The ALS Therapy Development Institute (ALS TDI) is proud to share that we have been featured in episode two of “The Age of A.I.,” a new YouTube Originals documentary series that takes an immersive look at artificial intelligence and its potential to change the world. The new learning series is hosted by Robert Downey Jr. and available to stream on YouTube.com/Learning beginning on December 18.
Episode 2 features former NFL linebacker Tim Shaw, who is battling ALS, as he works with a team at Google to help restore his ability to communicate, testing the prototype of Project Euphonia for the first time. Through Project Euphonia, Google and ALS TDI partnered to develop technology that can help ALS patients with speech impairments, like Tim, communicate using their smartphone.
Below are some frequently asked questions about Project Euphonia and additional resources to learn more about the project and Google partnership.
What is Project Euphonia?
Project Euphonia is a collaboration between ALS TDI and Google to develop tools to help ALS patients with speech impairments communicate. Project Euphonia seeks to train Google’s standard speech recognition algorithms to understand speech by people with difficulty speaking caused by the weakening of the facial muscles due to ALS.
What is ALS TDI’s involvement in Project Euphonia?
Project Euphonia relies in part on data from ALS TDI’s Precision Medicine Program(PMP). PMP is the most comprehensive and longest running translational research study in ALS. Through PMP, researchers at ALS TDI partner with people with ALS around the world to share and gather data on voice, movement, lifestyle, medical and family histories, genetics, biomarkers, and patient cell biology to better understand the disease.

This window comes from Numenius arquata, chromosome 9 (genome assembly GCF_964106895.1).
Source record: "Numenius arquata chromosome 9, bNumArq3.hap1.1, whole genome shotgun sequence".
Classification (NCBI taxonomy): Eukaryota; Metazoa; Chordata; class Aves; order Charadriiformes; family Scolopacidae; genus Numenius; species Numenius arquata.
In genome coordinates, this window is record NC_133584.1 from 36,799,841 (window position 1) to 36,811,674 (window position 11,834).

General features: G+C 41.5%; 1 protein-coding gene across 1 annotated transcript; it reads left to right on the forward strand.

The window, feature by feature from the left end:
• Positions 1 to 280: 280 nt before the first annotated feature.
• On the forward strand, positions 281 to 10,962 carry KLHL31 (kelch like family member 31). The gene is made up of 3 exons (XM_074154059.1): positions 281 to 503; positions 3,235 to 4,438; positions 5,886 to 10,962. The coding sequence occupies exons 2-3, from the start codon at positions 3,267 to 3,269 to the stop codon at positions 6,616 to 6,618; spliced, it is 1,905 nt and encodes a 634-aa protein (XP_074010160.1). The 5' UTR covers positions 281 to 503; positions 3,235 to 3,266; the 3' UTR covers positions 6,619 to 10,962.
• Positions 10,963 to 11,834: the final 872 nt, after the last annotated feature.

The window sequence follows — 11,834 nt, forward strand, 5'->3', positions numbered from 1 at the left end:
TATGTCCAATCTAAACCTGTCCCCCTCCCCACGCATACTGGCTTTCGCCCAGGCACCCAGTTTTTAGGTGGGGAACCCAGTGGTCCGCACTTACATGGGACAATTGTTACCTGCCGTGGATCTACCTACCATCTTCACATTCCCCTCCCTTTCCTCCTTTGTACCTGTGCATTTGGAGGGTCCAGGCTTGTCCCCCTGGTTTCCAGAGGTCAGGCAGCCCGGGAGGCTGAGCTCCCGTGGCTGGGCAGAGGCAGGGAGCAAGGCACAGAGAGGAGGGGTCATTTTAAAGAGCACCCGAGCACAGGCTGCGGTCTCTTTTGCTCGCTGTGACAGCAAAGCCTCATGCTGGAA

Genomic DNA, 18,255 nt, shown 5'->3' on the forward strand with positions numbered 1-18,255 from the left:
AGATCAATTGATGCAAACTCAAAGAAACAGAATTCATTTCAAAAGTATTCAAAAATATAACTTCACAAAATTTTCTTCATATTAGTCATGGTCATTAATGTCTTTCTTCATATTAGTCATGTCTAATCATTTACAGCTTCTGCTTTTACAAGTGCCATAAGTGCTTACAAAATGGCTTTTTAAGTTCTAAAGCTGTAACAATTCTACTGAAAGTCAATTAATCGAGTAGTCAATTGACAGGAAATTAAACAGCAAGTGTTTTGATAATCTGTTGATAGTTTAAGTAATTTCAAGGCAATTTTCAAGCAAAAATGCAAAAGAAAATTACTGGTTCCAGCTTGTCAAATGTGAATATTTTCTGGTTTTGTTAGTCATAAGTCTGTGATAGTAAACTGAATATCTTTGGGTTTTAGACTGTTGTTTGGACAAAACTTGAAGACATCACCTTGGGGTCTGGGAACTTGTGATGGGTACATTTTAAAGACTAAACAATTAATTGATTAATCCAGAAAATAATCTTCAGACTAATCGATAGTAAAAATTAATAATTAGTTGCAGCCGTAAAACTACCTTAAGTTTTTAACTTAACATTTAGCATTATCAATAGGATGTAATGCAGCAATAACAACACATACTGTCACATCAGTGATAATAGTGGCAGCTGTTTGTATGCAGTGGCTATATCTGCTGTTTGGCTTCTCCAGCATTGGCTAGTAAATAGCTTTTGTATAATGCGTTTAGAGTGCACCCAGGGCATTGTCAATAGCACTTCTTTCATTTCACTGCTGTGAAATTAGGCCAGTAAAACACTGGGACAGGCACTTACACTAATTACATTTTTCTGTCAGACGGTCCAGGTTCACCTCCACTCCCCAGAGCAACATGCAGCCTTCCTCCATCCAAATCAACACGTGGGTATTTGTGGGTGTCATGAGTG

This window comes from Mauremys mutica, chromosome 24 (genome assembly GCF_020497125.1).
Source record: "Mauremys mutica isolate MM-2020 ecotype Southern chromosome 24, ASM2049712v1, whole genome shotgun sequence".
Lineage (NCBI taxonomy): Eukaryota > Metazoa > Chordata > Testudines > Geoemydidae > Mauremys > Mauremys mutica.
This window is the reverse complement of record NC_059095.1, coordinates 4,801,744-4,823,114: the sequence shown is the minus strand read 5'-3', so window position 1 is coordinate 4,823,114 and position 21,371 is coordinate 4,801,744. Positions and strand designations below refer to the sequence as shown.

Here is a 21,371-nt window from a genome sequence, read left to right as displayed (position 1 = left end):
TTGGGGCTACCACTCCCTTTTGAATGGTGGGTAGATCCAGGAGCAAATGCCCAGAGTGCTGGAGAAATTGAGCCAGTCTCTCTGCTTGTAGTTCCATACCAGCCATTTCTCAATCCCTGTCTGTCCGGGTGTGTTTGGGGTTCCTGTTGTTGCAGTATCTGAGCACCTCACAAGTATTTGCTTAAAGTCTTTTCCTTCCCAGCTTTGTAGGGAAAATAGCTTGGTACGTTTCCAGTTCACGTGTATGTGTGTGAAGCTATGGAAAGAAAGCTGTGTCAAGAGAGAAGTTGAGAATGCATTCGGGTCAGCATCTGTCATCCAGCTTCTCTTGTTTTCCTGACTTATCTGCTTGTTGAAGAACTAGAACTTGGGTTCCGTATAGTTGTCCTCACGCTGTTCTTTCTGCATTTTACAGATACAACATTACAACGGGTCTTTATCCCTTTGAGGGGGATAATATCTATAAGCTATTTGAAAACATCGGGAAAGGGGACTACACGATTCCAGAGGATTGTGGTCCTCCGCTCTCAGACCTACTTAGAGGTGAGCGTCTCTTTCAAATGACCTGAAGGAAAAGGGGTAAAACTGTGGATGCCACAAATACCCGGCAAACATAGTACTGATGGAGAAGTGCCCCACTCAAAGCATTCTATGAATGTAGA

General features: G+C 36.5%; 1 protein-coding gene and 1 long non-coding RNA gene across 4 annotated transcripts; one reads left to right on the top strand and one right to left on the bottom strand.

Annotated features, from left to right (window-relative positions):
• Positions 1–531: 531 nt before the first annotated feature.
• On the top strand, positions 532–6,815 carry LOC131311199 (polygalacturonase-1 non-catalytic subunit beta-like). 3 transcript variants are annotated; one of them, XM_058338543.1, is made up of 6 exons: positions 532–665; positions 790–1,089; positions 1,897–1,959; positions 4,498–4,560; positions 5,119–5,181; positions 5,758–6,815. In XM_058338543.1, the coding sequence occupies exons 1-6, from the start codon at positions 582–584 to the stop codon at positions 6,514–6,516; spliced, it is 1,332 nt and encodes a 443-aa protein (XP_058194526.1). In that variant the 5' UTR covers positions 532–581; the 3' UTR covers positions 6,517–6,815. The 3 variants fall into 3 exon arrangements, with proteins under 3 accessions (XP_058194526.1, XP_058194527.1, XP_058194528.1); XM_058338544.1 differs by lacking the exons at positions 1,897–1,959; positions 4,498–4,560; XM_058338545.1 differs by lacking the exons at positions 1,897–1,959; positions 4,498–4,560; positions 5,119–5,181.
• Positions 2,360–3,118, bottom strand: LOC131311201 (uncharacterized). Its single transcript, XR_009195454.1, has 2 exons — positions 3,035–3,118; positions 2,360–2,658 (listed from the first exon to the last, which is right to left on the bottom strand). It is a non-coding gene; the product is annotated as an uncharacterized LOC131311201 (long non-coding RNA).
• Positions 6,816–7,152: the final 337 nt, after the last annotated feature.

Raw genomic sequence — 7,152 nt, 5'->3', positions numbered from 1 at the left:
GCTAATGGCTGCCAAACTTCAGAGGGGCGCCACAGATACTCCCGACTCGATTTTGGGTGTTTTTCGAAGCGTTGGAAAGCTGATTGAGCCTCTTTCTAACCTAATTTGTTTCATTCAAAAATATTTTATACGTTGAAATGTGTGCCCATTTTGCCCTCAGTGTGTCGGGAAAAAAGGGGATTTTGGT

Many participants in the PMP have recorded hundreds or thousands of specific phrases in order to help improve Google’s speech recognition algorithms – allowing mobile phones and computers to more reliably recognize and transcribe the phrases expressed. This could allow people with ALS to independently send text messages or to generate spoken commands using Google Home devices.
When will this technology be available for me?
We do not currently know when the voice-recognition technology developed through Project Euphonia will be available to the public. ALS TDI’s role in the project consists of providing data and collaborating with the Google research team. Google will make the decision as to when and how these technologies will be made available.
Can I contribute my voice data to Project Euphonia?
Data from ALD TDI’S Precision Medicine Program is an integral part of Project Euphonia. Anyone with ALS can add their data to PMP—regardless of where you live or what stage of the disease you are at If you’d like to participate, you can sign up here.
Where can I find out more about the Project Euphonia voice technology featured in “The Age of A.I.”?
You can find more information about Project Euphonia on Google’s Artificial Intelligence blog.